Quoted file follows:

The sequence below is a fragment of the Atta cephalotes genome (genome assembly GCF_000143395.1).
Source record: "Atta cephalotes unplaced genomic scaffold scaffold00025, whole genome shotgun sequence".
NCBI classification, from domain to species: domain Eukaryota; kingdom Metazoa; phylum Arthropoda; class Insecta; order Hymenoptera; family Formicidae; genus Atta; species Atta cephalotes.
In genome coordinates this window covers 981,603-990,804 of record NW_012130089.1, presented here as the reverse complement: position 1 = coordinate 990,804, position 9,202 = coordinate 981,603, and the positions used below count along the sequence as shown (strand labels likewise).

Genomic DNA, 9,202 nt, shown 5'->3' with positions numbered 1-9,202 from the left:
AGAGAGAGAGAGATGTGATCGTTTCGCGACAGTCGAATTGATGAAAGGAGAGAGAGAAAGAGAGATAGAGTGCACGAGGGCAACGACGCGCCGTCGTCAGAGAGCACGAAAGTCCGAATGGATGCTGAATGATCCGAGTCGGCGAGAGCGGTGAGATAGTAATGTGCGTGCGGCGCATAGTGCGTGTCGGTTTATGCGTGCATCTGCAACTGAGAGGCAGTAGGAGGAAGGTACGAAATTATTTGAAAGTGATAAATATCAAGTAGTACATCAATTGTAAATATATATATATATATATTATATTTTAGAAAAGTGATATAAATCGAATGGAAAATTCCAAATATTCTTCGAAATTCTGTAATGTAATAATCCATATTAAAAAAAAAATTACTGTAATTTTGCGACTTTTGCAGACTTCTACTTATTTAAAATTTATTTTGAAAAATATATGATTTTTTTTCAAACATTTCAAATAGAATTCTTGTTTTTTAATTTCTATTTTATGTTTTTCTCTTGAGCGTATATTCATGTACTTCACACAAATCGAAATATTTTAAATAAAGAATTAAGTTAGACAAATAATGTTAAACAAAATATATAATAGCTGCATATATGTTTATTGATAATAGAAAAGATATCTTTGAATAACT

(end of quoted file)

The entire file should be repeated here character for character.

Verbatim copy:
The sequence below is a fragment of the Atta cephalotes genome (genome assembly GCF_000143395.1).
Source record: "Atta cephalotes unplaced genomic scaffold scaffold00025, whole genome shotgun sequence".
NCBI classification, from domain to species: domain Eukaryota; kingdom Metazoa; phylum Arthropoda; class Insecta; order Hymenoptera; family Formicidae; genus Atta; species Atta cephalotes.
In genome coordinates this window covers 981,603-990,804 of record NW_012130089.1, presented here as the reverse complement: position 1 = coordinate 990,804, position 9,202 = coordinate 981,603, and the positions used below count along the sequence as shown (strand labels likewise).

Genomic DNA, 9,202 nt, shown 5'->3' with positions numbered 1-9,202 from the left:
AGAGAGAGAGAGATGTGATCGTTTCGCGACAGTCGAATTGATGAAAGGAGAGAGAGAAAGAGAGATAGAGTGCACGAGGGCAACGACGCGCCGTCGTCAGAGAGCACGAAAGTCCGAATGGATGCTGAATGATCCGAGTCGGCGAGAGCGGTGAGATAGTAATGTGCGTGCGGCGCATAGTGCGTGTCGGTTTATGCGTGCATCTGCAACTGAGAGGCAGTAGGAGGAAGGTACGAAATTATTTGAAAGTGATAAATATCAAGTAGTACATCAATTGTAAATATATATATATATATATTATATTTTAGAAAAGTGATATAAATCGAATGGAAAATTCCAAATATTCTTCGAAATTCTGTAATGTAATAATCCATATTAAAAAAAAAATTACTGTAATTTTGCGACTTTTGCAGACTTCTACTTATTTAAAATTTATTTTGAAAAATATATGATTTTTTTTCAAACATTTCAAATAGAATTCTTGTTTTTTAATTTCTATTTTATGTTTTTCTCTTGAGCGTATATTCATGTACTTCACACAAATCGAAATATTTTAAATAAAGAATTAAGTTAGACAAATAATGTTAAACAAAATATATAATAGCTGCATATATGTTTATTGATAATAGAAAAGATATCTTTGAATAACT